Published online by Cambridge University Press: 12 August 2019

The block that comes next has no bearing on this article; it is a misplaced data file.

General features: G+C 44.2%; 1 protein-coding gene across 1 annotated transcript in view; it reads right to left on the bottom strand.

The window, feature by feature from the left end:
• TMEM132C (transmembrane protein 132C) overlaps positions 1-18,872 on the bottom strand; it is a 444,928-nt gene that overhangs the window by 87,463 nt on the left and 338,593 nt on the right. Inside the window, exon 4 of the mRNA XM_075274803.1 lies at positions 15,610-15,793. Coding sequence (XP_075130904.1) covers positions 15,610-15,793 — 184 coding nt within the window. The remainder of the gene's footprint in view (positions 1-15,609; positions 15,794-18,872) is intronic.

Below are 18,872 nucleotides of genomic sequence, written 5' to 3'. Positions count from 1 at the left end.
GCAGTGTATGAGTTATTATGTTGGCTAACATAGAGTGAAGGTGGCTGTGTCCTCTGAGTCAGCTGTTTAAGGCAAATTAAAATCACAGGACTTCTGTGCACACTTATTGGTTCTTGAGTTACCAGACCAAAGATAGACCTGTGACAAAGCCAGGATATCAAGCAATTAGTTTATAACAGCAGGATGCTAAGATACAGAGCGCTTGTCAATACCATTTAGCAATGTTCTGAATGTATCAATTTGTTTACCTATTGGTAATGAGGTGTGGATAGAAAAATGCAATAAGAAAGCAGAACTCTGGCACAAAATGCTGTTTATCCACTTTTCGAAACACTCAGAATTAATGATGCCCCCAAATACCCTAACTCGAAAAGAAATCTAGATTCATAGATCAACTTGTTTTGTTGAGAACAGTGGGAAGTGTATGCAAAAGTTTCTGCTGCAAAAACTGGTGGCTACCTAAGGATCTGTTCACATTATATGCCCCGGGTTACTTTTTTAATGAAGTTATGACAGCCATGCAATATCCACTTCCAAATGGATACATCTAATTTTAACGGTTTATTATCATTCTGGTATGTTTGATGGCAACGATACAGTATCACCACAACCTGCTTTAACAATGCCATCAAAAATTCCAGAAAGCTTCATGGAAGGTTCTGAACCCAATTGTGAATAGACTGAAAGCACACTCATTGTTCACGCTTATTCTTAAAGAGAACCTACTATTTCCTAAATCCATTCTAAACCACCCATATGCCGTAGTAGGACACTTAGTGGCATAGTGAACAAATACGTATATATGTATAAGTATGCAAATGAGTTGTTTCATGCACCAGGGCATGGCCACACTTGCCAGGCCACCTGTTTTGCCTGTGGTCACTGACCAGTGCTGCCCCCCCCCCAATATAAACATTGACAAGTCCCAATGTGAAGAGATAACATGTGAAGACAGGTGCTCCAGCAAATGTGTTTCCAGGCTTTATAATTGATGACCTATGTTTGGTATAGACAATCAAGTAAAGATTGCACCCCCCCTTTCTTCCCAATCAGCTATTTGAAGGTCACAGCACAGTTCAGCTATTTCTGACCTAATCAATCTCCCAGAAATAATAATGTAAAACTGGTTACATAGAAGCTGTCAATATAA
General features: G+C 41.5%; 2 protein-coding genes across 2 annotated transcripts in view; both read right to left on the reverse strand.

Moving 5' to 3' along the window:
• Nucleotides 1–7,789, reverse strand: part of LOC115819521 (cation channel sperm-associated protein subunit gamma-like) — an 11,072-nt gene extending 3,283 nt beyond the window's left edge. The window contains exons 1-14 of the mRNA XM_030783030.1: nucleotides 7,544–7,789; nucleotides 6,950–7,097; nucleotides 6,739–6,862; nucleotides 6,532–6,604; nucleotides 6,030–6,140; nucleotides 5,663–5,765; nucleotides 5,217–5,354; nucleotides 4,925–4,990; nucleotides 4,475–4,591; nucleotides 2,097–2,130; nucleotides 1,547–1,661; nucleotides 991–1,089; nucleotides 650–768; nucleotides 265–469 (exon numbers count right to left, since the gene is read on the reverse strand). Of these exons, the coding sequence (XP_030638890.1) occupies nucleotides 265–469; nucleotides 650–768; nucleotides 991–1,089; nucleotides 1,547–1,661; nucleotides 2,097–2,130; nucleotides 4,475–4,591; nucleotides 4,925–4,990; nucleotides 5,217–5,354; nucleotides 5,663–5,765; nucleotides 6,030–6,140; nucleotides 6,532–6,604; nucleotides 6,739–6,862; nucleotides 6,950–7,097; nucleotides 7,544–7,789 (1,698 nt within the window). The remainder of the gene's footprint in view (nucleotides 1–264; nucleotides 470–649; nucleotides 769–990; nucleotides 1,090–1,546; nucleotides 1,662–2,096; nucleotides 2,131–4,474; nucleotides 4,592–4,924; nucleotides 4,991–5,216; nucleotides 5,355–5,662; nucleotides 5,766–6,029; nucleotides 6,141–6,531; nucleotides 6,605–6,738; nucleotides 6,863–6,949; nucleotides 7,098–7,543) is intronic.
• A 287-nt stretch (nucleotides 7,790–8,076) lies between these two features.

This chapter examines the nineteenth-century cultural interest in Roman decadence, curious in view of the many historical figures who typified such Roman virtues as dutifulness to family and the gods, self-sacrificing patriotism, heroic manliness. To focus instead on the extravagance, weakness, and sexual deviance of the emperors was to exhibit the perversity for which decadent culture is renowned. A sense of belatedness, a feeling that the greatness of the past is gone forever, connects the Silver Age and the late-nineteenth century, inspiring a pessimistic world view but also a freedom from the artistic and linguistic restrictiveness of a self-consciously great era. Yet the transition from virtuous to dissolute impressions of Rome is not simply a phenomenon of the fin de siècle: the subversive insinuations of melancholy, self-indulgence, effeminacy, extravagance, embellishment, and foreign influences in the literature of the Golden Age resonate with romantic sensibilities and react against imperial ambitions to destabilize exemplary images of Rome throughout the nineteenth century.